The PowerShell console

In the early versions of PowerShell, the Windows PowerShell console was the only way to access it. Strictly speaking, the console is an application (conhost.exe) that exposes the Windows PowerShell engine to the end user and looks like this:

Figure 2.15 – PowerShell console

Figure 2.15 – PowerShell console

The Windows PowerShell Integrated Scripting Environment (ISE)

Microsoft first introduced the ISE with Windows PowerShell V2 but made substantial improvements with Windows PowerShell V3. The ISE combines a good script editor with a console window. In Windows, this application is at C:\WINDOWS\System32\WindowsPowerShell\v1.0\powershell_ise.exe.

It’s worth noting that while you can continue to use the ISE, Microsoft has ceased active development of the product. The replacement is Visual Studio Code.

The ISE is a good tool that enables you to create, test, and use PowerShell scripts. The ISE looks like this:

Figure 2.16 – The ISE

Figure 2.16 – The ISE

Windows Terminal

The original console application did not allow Microsoft to extend the console. As a replacement, Microsoft developed Windows Terminal. The goal was to create a great terminal, capable of hosting cmd.exe, Windows PowerShell, and PowerShell 7 (and more). The terminal also supports a tabbed interface.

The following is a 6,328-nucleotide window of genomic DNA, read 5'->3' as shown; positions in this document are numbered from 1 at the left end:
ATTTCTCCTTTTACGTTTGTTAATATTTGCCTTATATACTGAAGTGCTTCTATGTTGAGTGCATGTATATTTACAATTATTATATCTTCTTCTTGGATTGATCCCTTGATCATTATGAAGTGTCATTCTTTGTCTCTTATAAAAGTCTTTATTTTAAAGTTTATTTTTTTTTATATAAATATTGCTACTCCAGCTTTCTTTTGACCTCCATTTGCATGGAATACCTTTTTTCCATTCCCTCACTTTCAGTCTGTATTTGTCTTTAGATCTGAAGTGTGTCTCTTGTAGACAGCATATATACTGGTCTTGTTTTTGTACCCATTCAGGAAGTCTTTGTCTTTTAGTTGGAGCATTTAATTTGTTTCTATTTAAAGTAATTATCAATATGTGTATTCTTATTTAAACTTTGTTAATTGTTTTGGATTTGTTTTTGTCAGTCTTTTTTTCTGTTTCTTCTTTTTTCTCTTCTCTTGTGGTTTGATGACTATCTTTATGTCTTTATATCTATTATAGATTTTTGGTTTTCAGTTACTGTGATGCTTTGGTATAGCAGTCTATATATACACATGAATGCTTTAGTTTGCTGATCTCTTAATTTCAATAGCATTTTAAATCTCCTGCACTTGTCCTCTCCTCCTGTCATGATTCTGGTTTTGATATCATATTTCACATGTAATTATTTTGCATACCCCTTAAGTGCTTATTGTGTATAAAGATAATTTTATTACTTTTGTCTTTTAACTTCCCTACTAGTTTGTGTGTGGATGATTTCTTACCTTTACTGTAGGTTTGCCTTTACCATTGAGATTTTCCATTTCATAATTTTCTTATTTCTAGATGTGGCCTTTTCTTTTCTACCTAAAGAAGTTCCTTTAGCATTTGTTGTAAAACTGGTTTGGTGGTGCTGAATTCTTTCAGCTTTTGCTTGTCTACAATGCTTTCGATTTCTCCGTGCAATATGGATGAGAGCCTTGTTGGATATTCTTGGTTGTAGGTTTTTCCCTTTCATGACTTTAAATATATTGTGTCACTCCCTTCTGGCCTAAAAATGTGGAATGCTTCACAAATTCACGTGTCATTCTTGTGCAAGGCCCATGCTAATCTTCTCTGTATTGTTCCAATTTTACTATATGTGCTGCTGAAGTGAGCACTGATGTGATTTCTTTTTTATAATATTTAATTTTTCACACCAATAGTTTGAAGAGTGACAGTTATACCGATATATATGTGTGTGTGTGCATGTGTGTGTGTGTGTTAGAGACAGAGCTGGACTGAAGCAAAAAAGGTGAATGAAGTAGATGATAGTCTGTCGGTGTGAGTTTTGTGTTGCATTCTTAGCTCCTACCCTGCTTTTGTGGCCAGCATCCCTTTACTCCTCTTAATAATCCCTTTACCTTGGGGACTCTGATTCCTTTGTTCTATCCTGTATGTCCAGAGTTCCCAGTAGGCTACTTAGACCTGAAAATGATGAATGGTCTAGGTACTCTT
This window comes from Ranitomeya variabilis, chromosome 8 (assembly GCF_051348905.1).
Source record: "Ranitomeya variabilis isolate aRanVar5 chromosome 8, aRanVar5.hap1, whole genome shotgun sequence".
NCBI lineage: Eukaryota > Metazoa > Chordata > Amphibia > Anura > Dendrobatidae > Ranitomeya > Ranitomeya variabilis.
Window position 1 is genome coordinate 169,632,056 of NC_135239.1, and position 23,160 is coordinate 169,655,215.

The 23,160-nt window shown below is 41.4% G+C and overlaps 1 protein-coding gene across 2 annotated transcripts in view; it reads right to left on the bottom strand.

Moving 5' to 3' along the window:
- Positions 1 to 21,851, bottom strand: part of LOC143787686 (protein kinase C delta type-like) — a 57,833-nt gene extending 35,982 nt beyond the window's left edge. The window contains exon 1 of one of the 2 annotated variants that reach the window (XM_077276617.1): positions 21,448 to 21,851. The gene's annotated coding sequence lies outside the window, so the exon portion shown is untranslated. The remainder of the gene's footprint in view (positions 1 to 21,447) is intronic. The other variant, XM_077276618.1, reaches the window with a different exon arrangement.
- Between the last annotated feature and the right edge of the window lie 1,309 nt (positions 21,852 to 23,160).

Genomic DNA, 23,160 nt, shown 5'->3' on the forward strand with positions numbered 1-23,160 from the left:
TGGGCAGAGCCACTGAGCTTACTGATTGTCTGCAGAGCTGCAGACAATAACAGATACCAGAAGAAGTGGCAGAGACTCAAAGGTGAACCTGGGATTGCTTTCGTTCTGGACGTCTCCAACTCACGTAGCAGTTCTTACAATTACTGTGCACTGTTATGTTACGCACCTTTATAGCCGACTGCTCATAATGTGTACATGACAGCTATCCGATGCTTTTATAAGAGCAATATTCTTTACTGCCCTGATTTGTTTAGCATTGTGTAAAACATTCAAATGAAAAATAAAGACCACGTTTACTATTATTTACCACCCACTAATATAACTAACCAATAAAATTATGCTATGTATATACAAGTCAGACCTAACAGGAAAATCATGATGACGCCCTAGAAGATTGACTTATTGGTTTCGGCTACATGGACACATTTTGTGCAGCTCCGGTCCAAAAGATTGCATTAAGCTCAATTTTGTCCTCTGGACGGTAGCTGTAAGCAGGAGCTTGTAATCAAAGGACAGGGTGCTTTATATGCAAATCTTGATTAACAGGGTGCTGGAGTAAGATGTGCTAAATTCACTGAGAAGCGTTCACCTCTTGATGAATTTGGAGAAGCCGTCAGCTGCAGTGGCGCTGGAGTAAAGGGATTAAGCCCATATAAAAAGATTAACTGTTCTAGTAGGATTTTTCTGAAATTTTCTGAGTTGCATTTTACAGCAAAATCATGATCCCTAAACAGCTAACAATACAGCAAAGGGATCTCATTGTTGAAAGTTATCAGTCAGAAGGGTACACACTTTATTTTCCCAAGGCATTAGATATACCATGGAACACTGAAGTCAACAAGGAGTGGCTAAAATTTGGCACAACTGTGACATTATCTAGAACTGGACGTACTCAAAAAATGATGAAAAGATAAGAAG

The terminal looks like this:

Figure 2.17 – Windows Terminal

Figure 2.17 – Windows Terminal

Windows 11 also allows you to use the console or Windows Terminal. You access this by using the Windows 11 Settings apps and navigating to the For developers page, like this:

Figure 2.18 – Terminal settings

Figure 2.18 – Terminal settings

For a more detailed overview of Windows Terminal, see https://packt.link/BQi45.

Microsoft Visual Studio Code

As part of the move away from the Windows PowerShell ISE, Microsoft launched a new tool, Visual Studio Code. Visual Studio Code looks a bit like the ISE, with a three-pane layout (folders and files on the left, an editor pane in the top right, and the terminal in the bottom-right pane).

Visual Studio Code looks like this:

Figure 2.19 – Visual Studio Code

Figure 2.19 – Visual Studio Code